What you need to know about a living will
Written by Michelle N. Ogborne

What you need to know about a living will

Most people don’t want to think about the end of their lives. Imagine someone you love is unconscious, with no hope to recover. That person is unable to make decisions. They can’t tell you what it feels like, and can’t tell you to let go or hold on. This is why creating a living will is so important.

Instead of burdening your family with end of life decisions, tell them what you want. By doing so, you give yourself and your family peace of mind. As you set up your estate plan,  include a living will to spell out your wishes.

What Is a Living Will?

Similar to a last will and testament, a living will is a legal document to describe your final wishes. Instead of asset distribution, it focuses on medical decisions. The document controls what will happen if you are ever unable to make decisions while being permanently unconscious or terminally ill. It tells your loved ones what to do when you are unable.

A living will is much broader than a document that tells when to let go of a loved one. You can use it to plan for pain management, medical treatment, and comfort care. It should let your loved ones know the care you want in addition to what you do not want.

A living will names the person, your Representative, who will communicate your wishes. They will work with your medical team to make sure they carry out what you want. If you are unable to make decisions for yourself, this puts someone in place to do so on your behalf.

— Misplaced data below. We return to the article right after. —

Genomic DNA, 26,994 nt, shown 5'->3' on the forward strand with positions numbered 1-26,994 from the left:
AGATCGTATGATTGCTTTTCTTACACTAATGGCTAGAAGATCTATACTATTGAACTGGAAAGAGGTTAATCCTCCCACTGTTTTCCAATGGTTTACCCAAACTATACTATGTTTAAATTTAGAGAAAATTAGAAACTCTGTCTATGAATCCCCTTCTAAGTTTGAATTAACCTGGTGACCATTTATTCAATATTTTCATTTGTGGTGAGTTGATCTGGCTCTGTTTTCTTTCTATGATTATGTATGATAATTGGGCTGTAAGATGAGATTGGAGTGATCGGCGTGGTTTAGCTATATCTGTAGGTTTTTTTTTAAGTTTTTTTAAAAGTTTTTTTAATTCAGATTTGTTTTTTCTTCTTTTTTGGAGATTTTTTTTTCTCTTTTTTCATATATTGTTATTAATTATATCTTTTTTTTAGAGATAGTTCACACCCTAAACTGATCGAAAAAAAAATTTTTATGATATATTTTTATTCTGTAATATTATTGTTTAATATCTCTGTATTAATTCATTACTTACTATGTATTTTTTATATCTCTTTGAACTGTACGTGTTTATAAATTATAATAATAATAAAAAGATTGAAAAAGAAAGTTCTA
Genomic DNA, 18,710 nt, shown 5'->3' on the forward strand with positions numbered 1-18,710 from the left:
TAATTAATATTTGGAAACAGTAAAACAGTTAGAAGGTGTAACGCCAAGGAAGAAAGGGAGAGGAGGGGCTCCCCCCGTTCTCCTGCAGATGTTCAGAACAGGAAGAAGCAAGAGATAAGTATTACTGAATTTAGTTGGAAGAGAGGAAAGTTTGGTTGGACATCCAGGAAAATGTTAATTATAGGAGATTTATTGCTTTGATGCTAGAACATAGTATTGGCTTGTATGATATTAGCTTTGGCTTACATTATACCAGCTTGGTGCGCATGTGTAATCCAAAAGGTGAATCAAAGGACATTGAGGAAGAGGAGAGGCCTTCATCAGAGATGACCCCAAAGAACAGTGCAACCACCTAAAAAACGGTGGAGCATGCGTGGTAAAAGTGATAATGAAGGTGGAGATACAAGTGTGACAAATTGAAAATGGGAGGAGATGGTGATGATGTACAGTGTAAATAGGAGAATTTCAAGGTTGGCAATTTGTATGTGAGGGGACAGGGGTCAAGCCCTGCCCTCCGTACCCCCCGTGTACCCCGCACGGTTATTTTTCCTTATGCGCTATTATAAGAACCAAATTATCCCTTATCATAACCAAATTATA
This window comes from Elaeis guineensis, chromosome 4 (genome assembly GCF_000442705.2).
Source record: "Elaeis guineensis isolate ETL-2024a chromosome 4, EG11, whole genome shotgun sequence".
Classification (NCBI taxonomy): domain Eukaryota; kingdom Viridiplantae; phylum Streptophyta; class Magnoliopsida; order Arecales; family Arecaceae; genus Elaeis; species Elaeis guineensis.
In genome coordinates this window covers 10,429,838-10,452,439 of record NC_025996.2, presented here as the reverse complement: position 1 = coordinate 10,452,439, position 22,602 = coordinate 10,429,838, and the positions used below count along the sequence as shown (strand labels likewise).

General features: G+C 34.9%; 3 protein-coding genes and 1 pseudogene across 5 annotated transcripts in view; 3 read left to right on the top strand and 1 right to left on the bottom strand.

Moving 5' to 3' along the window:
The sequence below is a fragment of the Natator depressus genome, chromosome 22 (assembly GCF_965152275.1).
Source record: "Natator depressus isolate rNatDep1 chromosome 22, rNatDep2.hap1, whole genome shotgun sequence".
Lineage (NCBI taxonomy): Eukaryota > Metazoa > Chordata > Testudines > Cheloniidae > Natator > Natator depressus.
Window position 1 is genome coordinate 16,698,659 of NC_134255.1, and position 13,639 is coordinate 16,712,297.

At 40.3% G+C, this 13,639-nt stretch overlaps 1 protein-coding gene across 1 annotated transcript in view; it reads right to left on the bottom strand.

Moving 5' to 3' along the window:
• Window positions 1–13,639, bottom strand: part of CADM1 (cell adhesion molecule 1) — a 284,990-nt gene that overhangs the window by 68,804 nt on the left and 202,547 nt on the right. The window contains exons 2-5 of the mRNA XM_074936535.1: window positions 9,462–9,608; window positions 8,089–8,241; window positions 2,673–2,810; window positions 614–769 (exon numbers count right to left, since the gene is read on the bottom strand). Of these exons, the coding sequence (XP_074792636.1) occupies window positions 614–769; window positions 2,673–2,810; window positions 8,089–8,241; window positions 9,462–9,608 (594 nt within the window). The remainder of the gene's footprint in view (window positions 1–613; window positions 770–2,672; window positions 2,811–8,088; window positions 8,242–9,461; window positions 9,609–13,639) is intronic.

How Does a Living Will Protect You?

Before a living will kicks in, your doctor will say that you meet the criteria. A doctor must say you will never regain consciousness or will never recover from your illness. The doctor must also determine that you cannot decide for yourself. Until both of these things are true, the document does not take effect.

You can make amendments to a living will at any time, or revoke it entirely. But until you do, it is binding. Creating a living will lifts a burden from those who would otherwise have to guess what you want.

Understanding Emotional Concerns

At first, a living will could make you or your loved ones anxious. It can be uncomfortable to think about dying. However, writing out your wishes lets you go on without having to think about it. It gives your family the information they need to make the decisions you desire. They don’t have to decide, because you took care of it.

A living will is an important tool to help your loved ones move on when you pass. When you are ready to set up your end of life plans, contact Ogborne Law. We can help with all of your estate planning needs.